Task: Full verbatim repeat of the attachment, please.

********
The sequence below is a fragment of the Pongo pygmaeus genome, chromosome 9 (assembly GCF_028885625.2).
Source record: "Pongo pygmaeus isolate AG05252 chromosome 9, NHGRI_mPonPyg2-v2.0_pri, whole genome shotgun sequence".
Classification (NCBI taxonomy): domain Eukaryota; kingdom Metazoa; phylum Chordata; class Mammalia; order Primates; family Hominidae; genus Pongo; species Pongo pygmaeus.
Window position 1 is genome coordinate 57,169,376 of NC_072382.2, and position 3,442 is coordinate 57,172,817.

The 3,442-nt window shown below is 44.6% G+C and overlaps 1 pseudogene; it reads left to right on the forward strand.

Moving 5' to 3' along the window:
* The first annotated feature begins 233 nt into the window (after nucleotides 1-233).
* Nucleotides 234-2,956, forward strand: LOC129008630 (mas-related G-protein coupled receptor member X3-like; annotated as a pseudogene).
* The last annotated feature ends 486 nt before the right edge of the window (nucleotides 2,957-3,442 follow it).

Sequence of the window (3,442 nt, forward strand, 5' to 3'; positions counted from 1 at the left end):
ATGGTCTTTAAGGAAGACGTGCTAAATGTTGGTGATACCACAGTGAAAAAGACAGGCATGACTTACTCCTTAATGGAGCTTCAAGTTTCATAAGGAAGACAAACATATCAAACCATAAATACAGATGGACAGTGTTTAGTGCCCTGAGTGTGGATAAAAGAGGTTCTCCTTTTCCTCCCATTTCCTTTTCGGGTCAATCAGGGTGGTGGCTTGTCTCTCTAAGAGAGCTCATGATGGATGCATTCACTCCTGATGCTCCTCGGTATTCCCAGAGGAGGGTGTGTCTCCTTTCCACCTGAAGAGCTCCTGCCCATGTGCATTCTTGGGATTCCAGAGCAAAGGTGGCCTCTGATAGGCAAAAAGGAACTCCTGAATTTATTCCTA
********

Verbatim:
The sequence below is a fragment of the Pongo pygmaeus genome, chromosome 9 (assembly GCF_028885625.2).
Source record: "Pongo pygmaeus isolate AG05252 chromosome 9, NHGRI_mPonPyg2-v2.0_pri, whole genome shotgun sequence".
Classification (NCBI taxonomy): domain Eukaryota; kingdom Metazoa; phylum Chordata; class Mammalia; order Primates; family Hominidae; genus Pongo; species Pongo pygmaeus.
Window position 1 is genome coordinate 57,169,376 of NC_072382.2, and position 3,442 is coordinate 57,172,817.

The 3,442-nt window shown below is 44.6% G+C and overlaps 1 pseudogene; it reads left to right on the forward strand.

Moving 5' to 3' along the window:
* The first annotated feature begins 233 nt into the window (after nucleotides 1-233).
* Nucleotides 234-2,956, forward strand: LOC129008630 (mas-related G-protein coupled receptor member X3-like; annotated as a pseudogene).
* The last annotated feature ends 486 nt before the right edge of the window (nucleotides 2,957-3,442 follow it).

Sequence of the window (3,442 nt, forward strand, 5' to 3'; positions counted from 1 at the left end):
ATGGTCTTTAAGGAAGACGTGCTAAATGTTGGTGATACCACAGTGAAAAAGACAGGCATGACTTACTCCTTAATGGAGCTTCAAGTTTCATAAGGAAGACAAACATATCAAACCATAAATACAGATGGACAGTGTTTAGTGCCCTGAGTGTGGATAAAAGAGGTTCTCCTTTTCCTCCCATTTCCTTTTCGGGTCAATCAGGGTGGTGGCTTGTCTCTCTAAGAGAGCTCATGATGGATGCATTCACTCCTGATGCTCCTCGGTATTCCCAGAGGAGGGTGTGTCTCCTTTCCACCTGAAGAGCTCCTGCCCATGTGCATTCTTGGGATTCCAGAGCAAAGGTGGCCTCTGATAGGCAAAAAGGAACTCCTGAATTTATTCCTA